Wine producers do not generally create special holiday labels (halloween, valentines day, christmas, etc) because any change to a label must be re-submitted and re-approved by the Alcohol and Tobacco Tax and Trade Bureau (TTB). And nobody wants to deal with that!
Although I DO NOT recommend buying a wine just because it has a cute or clever label there are many great wines that also have holiday packaging or look like they were made for the holidays.
I am a bit of a traditionalist. Holiday wine for me is red and sparkling. When I think of holidays I think of red, green, silver and gold (and maybe white- for snow).
Here are some of my traditional favorites…
Left Bank Bordeaux and Champagne
Nobody does tradition better than France. Bordeaux and Champagne are two regions of France that exude class and distinction. Their labels are ornate but tasteful (sorry, no Santa Claus on a sufboard) making them the perfect holiday gift. Most importantly their wines are sublime.
Bordeaux red wines are a blend of 5 primary grapes:
1. Cabernet Sauvignon
3. Cabernet Franc
4. Petit Verdot
The left side of the Gironde river is referred to as the “Left Bank” which includes St. Estephe, Pauillac, St. Julien, Listrac-Moulis, Margaux. Look for these names on the bottle as well as Medoc and Haut Medoc. These wines are predominantly Cabernet Sauvignon in the blend and more powerful.
The right side of the Gironde river is the “Right Bank” which includes St. Emillion and Pomerol. Look for these names on the bottle as well as Fronsac, Canon-Fronsac, Lalande-de-Pomerol. These wines are predominatly Merlot and are softer.
Left Bank Bordeaux
• Chateau Gloria (around $35) is not one of the classified growth wines of Bordeaux. It wasn’t around when the classification was determined in 1855, so it is much less expensive than wines that are literally grown on both sides of it. Chateau Gloria makes classic St. Julien wines, pencil lead and black currant on the large nose with a big finish, but smooth tannins. I think the current vintage in stores is 2006. When the 2009 releases this is one to buy by the case and hold.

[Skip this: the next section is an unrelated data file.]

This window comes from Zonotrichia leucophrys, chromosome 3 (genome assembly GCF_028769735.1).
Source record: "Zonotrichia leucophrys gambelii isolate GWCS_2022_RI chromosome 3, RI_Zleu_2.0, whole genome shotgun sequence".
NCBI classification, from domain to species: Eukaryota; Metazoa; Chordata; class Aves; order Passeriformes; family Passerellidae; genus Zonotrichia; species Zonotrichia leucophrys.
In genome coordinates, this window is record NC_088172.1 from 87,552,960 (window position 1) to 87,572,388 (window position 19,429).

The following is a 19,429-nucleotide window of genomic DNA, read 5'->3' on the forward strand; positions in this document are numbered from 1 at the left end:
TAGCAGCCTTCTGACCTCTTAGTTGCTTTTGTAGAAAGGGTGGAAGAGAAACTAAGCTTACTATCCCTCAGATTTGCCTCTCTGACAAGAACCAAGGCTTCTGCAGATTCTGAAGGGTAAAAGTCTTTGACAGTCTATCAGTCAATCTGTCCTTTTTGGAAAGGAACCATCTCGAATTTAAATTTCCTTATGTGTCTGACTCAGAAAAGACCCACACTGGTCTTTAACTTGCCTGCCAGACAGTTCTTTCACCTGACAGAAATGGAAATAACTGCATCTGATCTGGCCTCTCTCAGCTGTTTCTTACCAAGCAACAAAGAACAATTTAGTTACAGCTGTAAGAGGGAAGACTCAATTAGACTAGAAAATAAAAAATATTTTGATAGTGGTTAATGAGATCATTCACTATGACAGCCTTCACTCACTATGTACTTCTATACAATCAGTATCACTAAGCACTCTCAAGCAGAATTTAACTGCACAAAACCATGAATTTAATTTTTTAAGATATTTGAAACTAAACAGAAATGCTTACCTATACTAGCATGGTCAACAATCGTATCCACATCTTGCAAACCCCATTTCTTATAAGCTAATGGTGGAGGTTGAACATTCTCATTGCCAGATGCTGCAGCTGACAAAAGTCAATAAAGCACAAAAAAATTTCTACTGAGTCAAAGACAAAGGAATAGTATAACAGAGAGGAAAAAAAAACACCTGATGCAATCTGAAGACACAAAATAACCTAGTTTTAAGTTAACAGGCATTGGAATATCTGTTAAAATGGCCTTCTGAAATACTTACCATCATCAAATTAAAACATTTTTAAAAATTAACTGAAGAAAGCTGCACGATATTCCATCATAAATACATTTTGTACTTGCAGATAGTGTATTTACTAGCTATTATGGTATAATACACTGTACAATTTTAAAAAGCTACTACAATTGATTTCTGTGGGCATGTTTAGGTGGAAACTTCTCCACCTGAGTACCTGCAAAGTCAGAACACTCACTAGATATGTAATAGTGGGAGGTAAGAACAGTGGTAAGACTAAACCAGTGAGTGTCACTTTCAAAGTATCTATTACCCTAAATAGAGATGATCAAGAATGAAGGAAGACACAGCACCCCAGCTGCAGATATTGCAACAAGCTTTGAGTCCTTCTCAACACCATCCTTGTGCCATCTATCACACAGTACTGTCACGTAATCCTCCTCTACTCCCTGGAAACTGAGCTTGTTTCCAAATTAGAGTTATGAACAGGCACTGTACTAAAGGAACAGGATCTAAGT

Two other left bank bordeaux I recommend-
• Chateau Caronne St. Gemme (around $20)-The estate has a long history, and is first mentioned in local records as long ago as 1648. The wine provides excellent value.
Find it here.
Champagne is the classic region for sparkling wine, and has become synonymous for that type of wine. However, only sparkling wines from this region of France can be called “Champagne”.
The 3 grapes that create Champagne are:
1. Pinot Noir
3. Pinot Menuier
The traditional champagne method is extremely laborious, therefore the wines can be expensive. Top vintage Champagnes from Louis Roderer and Dom Perignon can be several hundred dollars per bottle and up.
For some less expensive versions look for “Non Vintage” or “NV” on the bottle. You can also ask your local wine store if they carry “Cremant” (CRAY-MONT) which is traditional french sparkling wine, grown and produced outside Champagne.
Here are some affordable Champagnes that I like…
Yes, these are the bottles that New York models drink all year long, with a straw, but they are the right color for the holidays and SO damn cute. They are each 1/4 the size of the full bottle. Great to put in a stocking!!
And of course I also recommend the full size bottle.
• Piper Heidsieck Brut (around $30)
• Andre Clouet Silver NV (around $40).
The vintage Champagne is a blend of vintages 1995, 1996, and 1997 but it is over $100 per bottle. Here is a chance to sample the greatness at almost 1/3 the price.
Enjoy the selections and please let me know if you have any holiday suggestions of your own!